More room is being made for Covid-19 patients in two Auckland hospitals, but the country's head of health rejects criticism hospitals aren't prepared, and says case numbers look set to fall.
Director-General of Health Ashley Bloomfield told Morning Report builders have been making alterations at Auckland City Hospital to ensure more space is available for Covid-19 patients.
He expected the number of Covid-19 positive patients would bounce around for the next few days, and could increase, but was confident the trend would settle soon, and is going in the right direction.
A chunk of the current cohort in isolation were approaching their day-12 test, which could push numbers up again, but the number of people infected appeared to be dropping.
"The signs are good, overall the trend is looking good. I think the numbers will will hold up for the next couple of days before they start to to fall."
There were 32 patients in hospital across the region on Tuesday night; 18 in Middlemore, 12 at Auckland City and two at North Shore.
Bloomfield rejected criticisms that not enough had been done to ensure hospitals had enough ICU beds and staff to cope with a possible influx of Covid-19.
"At the moment our hospitals are about just under 80 percent full, and our ICU beds just under 60 percent full around the country. We've got ICU beds if they're required, not just in Auckland but around the country".
RNZ understands both Auckland City and Middlemore are near or at capacity for the negative pressure rooms that help prevent spread of the virus.
"The role of negative pressure rooms is if you've got people on wards where there are other people, the negative pressure room stops the risk of the virus or any organism getting out of that room. There are 40 across the Auckland hospitals," Dr Bloomfield said.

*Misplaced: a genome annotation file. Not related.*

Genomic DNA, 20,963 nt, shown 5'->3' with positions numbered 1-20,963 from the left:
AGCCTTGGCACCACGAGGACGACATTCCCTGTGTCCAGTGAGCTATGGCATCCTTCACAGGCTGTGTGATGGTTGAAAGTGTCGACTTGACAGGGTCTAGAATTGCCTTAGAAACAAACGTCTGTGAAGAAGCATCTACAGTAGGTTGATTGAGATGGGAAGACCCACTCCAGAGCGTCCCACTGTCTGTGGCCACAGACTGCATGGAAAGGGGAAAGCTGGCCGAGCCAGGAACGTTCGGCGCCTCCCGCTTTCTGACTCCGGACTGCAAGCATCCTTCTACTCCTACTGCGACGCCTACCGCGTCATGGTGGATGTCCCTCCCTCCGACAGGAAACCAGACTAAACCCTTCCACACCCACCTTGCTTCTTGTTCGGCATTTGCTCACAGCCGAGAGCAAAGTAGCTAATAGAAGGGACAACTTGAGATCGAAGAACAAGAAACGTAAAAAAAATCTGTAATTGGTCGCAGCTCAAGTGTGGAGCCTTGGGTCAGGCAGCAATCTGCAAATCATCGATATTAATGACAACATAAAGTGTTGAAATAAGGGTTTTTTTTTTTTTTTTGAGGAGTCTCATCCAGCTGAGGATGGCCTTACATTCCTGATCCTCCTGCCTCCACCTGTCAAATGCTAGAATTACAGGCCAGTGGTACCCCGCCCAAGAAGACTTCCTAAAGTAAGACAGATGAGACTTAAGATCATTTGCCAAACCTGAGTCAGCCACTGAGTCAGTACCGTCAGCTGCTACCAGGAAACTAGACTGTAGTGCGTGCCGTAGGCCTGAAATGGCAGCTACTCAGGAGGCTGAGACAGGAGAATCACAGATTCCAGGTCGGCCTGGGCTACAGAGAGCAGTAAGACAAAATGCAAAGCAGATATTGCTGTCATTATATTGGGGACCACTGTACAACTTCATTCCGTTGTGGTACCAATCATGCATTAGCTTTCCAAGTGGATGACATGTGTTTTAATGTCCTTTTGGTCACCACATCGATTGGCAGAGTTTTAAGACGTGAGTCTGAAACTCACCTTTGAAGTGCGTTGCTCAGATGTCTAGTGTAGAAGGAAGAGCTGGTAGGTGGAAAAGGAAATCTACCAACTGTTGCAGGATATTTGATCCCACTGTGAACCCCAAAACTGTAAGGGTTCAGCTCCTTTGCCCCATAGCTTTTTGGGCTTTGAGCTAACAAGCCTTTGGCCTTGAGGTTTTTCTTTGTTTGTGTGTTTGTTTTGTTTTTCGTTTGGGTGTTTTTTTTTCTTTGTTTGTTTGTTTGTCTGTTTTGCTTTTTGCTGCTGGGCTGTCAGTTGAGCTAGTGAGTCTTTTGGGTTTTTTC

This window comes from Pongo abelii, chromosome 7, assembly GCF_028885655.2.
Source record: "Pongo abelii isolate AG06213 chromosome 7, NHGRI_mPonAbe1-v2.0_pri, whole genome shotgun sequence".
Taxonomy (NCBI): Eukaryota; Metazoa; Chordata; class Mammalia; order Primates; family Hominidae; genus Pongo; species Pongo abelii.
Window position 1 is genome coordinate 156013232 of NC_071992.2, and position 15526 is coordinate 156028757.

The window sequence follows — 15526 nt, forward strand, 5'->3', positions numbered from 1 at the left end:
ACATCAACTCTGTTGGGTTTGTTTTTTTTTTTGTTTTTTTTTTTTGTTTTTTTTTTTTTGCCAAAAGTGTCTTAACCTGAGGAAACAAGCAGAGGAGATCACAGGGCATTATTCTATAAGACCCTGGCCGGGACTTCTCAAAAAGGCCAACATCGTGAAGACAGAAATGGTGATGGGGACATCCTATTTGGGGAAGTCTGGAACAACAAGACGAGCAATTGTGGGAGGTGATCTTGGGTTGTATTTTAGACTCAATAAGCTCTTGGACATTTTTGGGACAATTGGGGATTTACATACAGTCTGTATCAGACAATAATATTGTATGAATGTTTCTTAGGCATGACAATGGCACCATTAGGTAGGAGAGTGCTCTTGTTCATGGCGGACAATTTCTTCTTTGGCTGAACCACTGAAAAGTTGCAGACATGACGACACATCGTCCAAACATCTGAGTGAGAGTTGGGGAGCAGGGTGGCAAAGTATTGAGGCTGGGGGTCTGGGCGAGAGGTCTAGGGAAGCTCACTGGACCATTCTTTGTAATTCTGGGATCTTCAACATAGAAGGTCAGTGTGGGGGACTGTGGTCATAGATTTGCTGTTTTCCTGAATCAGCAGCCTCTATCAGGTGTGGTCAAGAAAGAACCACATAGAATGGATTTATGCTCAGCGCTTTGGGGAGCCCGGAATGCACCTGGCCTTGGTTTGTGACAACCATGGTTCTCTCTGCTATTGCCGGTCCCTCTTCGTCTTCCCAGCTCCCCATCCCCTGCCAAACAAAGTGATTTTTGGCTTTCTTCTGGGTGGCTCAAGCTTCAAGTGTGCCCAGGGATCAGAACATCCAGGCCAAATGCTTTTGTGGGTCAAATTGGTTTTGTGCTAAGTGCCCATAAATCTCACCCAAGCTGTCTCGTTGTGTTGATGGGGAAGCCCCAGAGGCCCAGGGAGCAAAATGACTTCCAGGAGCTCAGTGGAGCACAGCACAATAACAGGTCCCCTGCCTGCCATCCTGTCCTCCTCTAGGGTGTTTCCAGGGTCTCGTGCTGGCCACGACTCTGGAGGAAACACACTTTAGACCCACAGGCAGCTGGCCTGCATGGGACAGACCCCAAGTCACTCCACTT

"But it's not essential that you have people with Covid-19 in a negative pressure room; you can dedicate a ward or a space to those people - called cohorting.
"There are plenty of negative pressure rooms there, there is good ICU capacity, but of course if ... you do get more patients than you've got negative pressure rooms, then you just take a different approach, and that is you cohort these patients into a dedicated ward."
Bloomfield said that need had been among the considerations as alterations were made to accommodate the rising numbers of Covid-19 admissions, and led to a dedicated Covid-19 area being created at Auckland City Hospital.
Those infected with the Delta strain were twice as likely to need hospital treatment as those infected with previous strains, he said; "So we can expect there will be more hospitalisations."
Since March, training had been ramped up so more staff could work in ICU care and with ventilated patients, more ventilators had been purchased and oxygen supplies increased, Bloomfield said.
"There's a real shortage of ICU trained staff around the world, and of course with our border closed that's added extra pressure on the the ability to get extra staff.
"So we've been facing the same pressures that other countries have."
Of the cases identified so far, about 50 have not yet been linked to the current outbreak using genetic sequencing. But Bloomfield said he was comfortable contact tracing had showed good connections to known cases.
"[I'm] not concerned about those. We've got enough circumstantial evidence from their presence at locations of interest, or a clear place where - or person - they could have been infected by."
Auckland Mayor Phil Goff has repeatedly called for the vaccination drive in Auckland to be prioritised over the rest of the country, following successive outbreaks and lockdowns in the city.
Bloomfield said daily vaccination rates have been high recently, and work was underway to try to increase the number of vaccines coming into the country so those high rates can continue.
But if more can't be secured, one option was slowing vaccination rates in the rest of the country in order to keep them high in Auckland.
"That would be the top option in our plan, but we're also trying to pursue other other ways to see if we can get the extra vaccine in through September - more to say about that in a couple of days."
Goff welcomed the possible move. He said the city's international airport and large number of managed isolation and quarantine facilities make it especially vulnerable.
"I've been banging on about that for quite some time, and not because we're looking for special treatment for Auckland, we're simply saying you put the vaccinations in where the risk is greatest."
Bloomfield said wastewater testing was being considered at Spring Hill Prison in Waikato, where a Corrections officer tested positive.
Inmates and staff who were in contact with the Corrections officer had been tested, and the last of the results from those tests were expected on Wednesday, he said, but there had been no notifications of any positive tests so far.